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Q & A: seeing the early universe

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Most recent answer: 05/15/2013
Q:
if a gamma ray burst is witnessed on earth 13,000,000,000ly away that occurs 750,000,000 years after the big bang, does that mean the universe is expanding faster then the speed of light? for the shear fact that we can see it now? i ask because if you look at sound, if you was to ring a bell then travel faster then the speed of sound to pass it and stop, you will heir the sound a second time.
- Daniel Wynter (age 29)
NSW, Australia
A:

The key point is that the type of things we see from that source depend on its age in its own reference frame, not some other reference frame we might choose. When the source was 750,000,000 years old in its own frame, it would be much older in a conventional extension of our usual local frame out that far. You can see that easily in a special relativistic  calculation (which I can handle, unlike a proper general relativistic one). Objects moving away from us have,  according to our frame, slowed clocks- the "time dilation" effect.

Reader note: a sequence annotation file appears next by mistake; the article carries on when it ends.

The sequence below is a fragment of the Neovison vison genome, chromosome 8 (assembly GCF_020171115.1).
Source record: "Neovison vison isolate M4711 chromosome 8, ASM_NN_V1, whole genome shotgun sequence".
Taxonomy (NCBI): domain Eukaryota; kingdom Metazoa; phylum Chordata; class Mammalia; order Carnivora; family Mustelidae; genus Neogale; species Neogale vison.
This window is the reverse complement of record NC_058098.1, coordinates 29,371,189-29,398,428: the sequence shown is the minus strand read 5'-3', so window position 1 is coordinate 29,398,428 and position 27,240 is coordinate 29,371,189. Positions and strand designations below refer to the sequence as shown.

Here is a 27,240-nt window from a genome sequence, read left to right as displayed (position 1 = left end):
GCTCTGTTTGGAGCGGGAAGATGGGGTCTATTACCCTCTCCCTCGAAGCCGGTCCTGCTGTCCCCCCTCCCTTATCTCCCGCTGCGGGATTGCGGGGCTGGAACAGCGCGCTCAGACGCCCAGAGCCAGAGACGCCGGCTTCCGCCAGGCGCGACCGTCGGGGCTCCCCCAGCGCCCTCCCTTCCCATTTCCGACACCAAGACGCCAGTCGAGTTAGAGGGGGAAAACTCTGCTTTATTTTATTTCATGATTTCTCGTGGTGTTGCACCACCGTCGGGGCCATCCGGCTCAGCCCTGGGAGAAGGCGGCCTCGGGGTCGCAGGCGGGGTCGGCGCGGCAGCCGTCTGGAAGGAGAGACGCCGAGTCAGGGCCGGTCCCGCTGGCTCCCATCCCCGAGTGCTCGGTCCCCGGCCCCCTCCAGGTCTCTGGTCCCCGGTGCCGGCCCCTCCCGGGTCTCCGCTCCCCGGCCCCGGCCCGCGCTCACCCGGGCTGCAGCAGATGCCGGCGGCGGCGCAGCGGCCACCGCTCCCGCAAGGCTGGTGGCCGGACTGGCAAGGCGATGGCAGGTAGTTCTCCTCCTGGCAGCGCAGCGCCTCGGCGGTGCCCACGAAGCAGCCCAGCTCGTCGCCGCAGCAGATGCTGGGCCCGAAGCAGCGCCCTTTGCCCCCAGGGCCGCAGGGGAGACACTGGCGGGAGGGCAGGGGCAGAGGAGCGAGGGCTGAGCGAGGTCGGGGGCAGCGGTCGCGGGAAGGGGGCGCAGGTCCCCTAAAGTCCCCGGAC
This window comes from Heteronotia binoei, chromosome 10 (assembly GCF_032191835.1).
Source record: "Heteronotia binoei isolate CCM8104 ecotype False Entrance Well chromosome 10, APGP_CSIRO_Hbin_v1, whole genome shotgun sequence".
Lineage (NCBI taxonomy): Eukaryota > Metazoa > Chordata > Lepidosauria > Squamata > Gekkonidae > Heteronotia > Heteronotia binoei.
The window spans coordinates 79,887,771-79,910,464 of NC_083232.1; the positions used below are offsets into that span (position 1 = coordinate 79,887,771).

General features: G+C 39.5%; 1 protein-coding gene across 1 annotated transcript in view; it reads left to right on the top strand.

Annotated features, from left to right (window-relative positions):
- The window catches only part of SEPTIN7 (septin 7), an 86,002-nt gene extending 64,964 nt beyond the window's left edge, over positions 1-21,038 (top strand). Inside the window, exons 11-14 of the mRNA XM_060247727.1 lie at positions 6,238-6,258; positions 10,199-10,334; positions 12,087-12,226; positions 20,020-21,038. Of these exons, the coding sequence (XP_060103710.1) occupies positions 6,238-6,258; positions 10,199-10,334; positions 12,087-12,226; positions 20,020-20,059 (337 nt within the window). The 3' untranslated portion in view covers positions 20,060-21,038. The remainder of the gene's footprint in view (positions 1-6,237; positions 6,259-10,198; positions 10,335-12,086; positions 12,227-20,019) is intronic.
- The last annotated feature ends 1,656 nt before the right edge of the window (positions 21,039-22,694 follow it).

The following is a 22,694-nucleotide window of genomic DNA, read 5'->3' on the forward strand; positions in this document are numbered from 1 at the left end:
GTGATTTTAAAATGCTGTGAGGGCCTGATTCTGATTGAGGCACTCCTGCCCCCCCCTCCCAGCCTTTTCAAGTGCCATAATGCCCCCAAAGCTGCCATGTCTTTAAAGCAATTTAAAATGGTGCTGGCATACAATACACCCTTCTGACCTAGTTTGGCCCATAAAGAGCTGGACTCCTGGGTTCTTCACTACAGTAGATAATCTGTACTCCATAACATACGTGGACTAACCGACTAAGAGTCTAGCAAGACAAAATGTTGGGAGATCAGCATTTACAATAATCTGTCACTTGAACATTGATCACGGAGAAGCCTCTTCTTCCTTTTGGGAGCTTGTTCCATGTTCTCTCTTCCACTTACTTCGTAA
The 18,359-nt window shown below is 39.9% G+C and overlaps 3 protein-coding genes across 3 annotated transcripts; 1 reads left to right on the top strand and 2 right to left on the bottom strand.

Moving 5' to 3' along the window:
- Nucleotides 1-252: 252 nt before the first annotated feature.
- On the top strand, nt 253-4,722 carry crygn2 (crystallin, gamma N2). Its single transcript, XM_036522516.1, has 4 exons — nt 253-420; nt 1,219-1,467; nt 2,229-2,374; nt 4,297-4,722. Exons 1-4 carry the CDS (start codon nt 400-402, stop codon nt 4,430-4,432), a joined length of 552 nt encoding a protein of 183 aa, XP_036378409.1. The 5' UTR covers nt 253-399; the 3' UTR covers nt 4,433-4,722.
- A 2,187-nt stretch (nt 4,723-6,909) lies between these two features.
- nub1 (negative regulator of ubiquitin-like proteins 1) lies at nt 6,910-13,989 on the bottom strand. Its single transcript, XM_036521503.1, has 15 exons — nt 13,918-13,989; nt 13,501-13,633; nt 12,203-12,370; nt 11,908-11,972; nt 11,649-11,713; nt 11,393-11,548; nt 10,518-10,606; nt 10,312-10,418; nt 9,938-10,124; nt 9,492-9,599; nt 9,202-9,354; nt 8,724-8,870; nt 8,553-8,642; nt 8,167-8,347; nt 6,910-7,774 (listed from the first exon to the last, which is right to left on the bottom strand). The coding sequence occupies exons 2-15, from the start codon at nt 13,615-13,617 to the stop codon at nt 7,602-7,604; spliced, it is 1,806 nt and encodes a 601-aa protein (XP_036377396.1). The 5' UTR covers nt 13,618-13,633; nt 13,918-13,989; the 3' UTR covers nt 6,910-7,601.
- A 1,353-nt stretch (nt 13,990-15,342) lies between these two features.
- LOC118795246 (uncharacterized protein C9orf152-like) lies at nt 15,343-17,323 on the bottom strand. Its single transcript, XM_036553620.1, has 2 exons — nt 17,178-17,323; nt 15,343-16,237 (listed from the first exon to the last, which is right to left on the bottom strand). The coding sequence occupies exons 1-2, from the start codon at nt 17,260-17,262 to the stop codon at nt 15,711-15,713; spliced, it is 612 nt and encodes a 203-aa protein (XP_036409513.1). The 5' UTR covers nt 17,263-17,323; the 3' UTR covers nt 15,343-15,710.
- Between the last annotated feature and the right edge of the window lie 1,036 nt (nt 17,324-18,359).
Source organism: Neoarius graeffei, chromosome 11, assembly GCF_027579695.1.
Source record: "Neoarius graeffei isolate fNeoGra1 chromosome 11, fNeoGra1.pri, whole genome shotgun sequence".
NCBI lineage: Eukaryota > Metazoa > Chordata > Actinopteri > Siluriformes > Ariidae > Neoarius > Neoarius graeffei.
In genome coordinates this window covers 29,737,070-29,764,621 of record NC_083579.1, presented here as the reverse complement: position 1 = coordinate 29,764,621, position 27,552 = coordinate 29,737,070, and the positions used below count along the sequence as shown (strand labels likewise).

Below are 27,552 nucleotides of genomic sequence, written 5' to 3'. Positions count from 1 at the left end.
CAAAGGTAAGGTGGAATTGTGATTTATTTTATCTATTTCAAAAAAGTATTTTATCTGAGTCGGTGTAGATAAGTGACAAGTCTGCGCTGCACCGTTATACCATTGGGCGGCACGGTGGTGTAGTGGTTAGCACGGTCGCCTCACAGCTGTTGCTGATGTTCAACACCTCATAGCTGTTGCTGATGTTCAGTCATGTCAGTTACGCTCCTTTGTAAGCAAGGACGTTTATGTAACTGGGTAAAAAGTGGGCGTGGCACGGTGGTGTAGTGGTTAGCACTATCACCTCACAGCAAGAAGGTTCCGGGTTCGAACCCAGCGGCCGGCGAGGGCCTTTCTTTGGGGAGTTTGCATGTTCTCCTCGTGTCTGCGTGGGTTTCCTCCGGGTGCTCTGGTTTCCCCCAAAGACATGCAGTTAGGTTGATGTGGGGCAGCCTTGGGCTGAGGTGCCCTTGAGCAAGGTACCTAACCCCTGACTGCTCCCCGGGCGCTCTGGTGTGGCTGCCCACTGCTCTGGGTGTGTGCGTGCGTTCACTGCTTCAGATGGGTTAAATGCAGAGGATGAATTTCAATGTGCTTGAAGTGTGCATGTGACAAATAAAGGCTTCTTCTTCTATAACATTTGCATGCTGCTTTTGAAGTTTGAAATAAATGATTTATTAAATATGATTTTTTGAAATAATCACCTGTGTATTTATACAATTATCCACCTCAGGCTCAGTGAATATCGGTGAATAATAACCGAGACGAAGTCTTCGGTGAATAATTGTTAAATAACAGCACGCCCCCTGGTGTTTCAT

see also:



Your other question was whether some of the universe is moving away from us faster than c. The answer depends on what you mean by "our universe". It sure looks as if some stuff that is part of the same mathematical object as us got inflated to moving away faster than c, departing past the horizons of our visible universe.

Mike W.


(published on 05/15/2013)

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